The Biden administration has famously pursued a “whole-of-government” approach to combating climate change, although it has repeatedly demonstrated a reluctance to use trade policies to exact climate outcomes. However, the Biden administration has indicated its plans to eschew an affirmative agenda and to prolong the previous administration’s trade policies that have alienated allies, perplexed the private sector, and restrained renewable deployments. In the first increase of U.S. coal consumption since 2013, U.S. coal plants are slated to burn 23 percent more coal this year. Utilities’ consumption of coal dropped 36 percent under the Trump administration. As Will Wade of Bloomberg noted, “Donald Trump vowed to revive the coal industry, but it’s President Joe Biden who’s seeing a big comeback of the dirtiest fossil fuel.”
To meet the Biden administration’s ambitious goal of zero emissions from electricity by 2035, it needs to pursue trade policies that promote, not depress, the deployment of renewable power. It does not materially matter if the U.S. solar industry is “hyperventilating” about the possible effects of an affirmative finding in the investigation; responding to risk is a key feature of economics. In this case, the risk of duties being imposed retroactively has created a risk factor great enough to deter countries from shipping their goods to the United States.
Government decisions and policies affect markets and shape supply and demand. As companies have frequently opined with regards to the steel and aluminum tariffs, a healthy and competitive private sector requires policy predictability. As they have also pointed out, attempting to reshore an entire industry would take years, increases costs, and reduce U.S. competitiveness. An effective climate change strategy demands growth, not contraction, as I noted in this piece about the perils of degrowth on decarbonization goals. Economic contraction will hurt new investments and the ability of the United States to compete in climate change technologies. The United States government should pursue policies that encourage growth in these industries and forgo policies that lead to uncertainty, job loss, and emissions increases.
This is at the heart of the question of whether the rules are equipped to deal with the climate crisis.
Significantly overhauling the international trading system to create a new one is not the most effective way to proceed. In some cases, existing laws need to be improved and fine-tuned. Legislators have not shied away from amending laws in order to promulgate policies that better reflect the U.S. agenda. In 1988, Representative Howard Berman (D-CA) amended the International Emergency Economic Powers Act (IEEPA) to ensure that U.S. sanctions authority would not restrain the dissemination of pro-democracy content abroad. Similarly, to protect the intergenerational arc of U.S. interests, legislators should now codify policies that facilitate the cheaper and more rapid deployment of renewables.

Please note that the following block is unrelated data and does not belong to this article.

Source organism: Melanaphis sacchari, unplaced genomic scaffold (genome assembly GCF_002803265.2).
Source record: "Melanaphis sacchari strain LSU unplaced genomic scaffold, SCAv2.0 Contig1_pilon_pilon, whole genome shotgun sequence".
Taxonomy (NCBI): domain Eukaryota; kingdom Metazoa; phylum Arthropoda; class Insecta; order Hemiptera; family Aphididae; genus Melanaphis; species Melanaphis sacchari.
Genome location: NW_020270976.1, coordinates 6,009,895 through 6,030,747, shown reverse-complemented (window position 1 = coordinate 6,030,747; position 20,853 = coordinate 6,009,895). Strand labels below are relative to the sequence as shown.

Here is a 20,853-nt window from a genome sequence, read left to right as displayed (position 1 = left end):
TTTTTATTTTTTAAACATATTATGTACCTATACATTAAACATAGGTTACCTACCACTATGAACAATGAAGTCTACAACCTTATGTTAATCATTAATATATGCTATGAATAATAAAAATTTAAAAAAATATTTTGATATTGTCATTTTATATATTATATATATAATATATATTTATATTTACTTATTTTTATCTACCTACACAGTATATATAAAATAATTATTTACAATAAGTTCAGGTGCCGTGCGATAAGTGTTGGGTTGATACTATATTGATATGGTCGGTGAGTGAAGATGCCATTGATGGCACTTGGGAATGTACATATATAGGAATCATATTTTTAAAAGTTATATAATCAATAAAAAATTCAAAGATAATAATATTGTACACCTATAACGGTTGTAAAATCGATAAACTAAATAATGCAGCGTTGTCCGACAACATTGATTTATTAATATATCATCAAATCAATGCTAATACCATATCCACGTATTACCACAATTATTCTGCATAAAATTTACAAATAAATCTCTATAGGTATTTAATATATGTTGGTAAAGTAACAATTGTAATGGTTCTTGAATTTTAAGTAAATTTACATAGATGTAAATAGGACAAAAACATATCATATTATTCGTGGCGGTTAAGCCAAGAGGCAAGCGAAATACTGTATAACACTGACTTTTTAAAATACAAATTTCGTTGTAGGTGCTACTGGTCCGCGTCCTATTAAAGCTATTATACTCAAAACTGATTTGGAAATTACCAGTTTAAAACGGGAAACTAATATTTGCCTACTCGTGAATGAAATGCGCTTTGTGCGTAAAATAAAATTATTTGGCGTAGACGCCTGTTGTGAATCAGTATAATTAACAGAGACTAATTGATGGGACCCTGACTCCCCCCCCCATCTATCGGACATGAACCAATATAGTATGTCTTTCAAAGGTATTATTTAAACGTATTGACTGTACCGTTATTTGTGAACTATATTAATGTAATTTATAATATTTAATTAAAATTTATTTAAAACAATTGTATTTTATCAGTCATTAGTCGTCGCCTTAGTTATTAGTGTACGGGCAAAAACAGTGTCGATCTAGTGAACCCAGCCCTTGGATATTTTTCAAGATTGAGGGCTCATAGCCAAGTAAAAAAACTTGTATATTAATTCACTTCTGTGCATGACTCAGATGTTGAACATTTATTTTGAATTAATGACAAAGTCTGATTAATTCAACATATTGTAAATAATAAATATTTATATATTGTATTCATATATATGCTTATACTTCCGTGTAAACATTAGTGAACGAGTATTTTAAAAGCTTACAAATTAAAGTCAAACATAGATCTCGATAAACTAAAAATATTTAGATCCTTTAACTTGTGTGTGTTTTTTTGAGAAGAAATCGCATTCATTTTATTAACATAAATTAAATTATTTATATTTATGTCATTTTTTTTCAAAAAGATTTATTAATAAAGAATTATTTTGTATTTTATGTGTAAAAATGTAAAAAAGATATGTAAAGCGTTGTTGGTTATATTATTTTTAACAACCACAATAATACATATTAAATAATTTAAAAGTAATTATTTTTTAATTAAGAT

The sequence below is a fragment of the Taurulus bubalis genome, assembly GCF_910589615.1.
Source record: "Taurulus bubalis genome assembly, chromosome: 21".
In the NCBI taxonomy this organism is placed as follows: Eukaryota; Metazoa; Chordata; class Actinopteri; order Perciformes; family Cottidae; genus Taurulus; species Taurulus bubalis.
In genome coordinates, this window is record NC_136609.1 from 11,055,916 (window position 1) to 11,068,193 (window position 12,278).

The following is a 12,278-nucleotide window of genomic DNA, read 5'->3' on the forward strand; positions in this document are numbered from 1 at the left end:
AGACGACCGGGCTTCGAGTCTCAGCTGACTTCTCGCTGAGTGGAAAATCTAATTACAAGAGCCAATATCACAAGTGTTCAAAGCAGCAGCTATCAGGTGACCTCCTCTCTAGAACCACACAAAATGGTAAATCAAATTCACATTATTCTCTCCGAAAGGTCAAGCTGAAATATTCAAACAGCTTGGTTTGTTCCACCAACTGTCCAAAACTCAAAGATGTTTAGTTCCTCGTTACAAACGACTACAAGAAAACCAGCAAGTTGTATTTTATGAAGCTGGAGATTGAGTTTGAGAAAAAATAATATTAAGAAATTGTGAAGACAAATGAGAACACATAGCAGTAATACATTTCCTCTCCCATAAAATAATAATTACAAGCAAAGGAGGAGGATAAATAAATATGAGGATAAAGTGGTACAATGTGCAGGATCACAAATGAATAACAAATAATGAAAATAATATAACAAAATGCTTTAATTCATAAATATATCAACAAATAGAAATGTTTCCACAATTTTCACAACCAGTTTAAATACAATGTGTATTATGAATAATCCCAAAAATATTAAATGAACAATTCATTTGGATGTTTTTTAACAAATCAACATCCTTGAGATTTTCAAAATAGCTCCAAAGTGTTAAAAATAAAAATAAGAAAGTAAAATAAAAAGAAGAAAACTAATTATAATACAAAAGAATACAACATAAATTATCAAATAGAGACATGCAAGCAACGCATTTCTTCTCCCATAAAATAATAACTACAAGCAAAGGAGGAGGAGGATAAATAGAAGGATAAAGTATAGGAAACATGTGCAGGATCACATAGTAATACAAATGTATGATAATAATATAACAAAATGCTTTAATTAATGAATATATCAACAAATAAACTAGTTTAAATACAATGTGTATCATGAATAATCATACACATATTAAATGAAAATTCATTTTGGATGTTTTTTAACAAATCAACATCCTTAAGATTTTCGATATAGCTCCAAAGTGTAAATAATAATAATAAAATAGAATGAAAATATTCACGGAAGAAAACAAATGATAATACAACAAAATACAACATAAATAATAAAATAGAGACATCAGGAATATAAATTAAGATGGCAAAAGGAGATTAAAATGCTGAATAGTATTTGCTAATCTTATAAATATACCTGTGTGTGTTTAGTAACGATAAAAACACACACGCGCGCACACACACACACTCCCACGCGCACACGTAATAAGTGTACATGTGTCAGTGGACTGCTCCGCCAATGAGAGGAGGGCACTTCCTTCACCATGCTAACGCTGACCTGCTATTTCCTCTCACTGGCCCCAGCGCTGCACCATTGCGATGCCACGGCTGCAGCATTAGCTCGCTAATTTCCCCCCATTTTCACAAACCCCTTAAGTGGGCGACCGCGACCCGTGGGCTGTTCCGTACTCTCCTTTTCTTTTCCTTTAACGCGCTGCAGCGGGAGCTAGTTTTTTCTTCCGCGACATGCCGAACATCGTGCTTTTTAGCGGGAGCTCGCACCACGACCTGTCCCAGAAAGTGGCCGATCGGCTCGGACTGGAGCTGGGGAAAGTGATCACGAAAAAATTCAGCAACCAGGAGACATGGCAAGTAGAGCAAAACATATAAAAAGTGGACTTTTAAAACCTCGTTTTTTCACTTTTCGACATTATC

In this case, Congress should pursue targeted legislation in the public interest that restrains the ability of the executive branch to levy tariffs on solar products. Such legislation would fall far short of more meaningful trade and commitments, such as renegotiating a comprehensive agreement to liberalize environmental goods and services, but it would communicate to the international community a prioritization of climate change policy while also protecting U.S. jobs. It would also enhance the credibility of U.S. climate negotiators ahead of the fall G20 ministerial and the 27th UN Climate Change Conference of Parties (COP27) in Sharm El-Sheikh.
Overall, trade experts are in a fight to prove that trade rules can play a role in mitigating climate change and spurring green growth. This type of investigation harms that cause, damaging the integrity of U.S. trade law overall. The United States, at least on paper, is not a country of minority rule, and that should apply broadly to national decarbonization policies. To safeguard our climate, U.S. competitiveness, and public perception of the utility of trade tools to promote positive outcomes, legislators should consider introducing measures that would prevent these harmful investigations from occurring in the first place.
A company with 35 employees pursuing a Hail Mary at the expense of the overwhelming majority of the U.S. solar industry is not what U.S. trade laws are intended to encourage. It is true that in this instance the U.S. government is attempting to combat unfair trade practices. But the most unfair outcome of these policies is that they risk denying future generations a future at all.
A Defense of Rules-Based Trade
If the commerce investigation confirms circumvention is occurring, then tariffs will be imposed on imports from some or all of the four countries, and the consequence will be, as Emily describes, a significant reduction in module and panel imports that will retard our efforts to convert to solar energy. Nor is there much doubt that China is circumventing the tariffs on its own production by channeling exports through the four countries. However, that latter statement remains to be proved, and the United States should not lose sight of the possibility that the investigation could conclude that duties are not warranted, most likely because the materials coming from China have been sufficiently transformed in the other countries to make them legitimately products of those countries.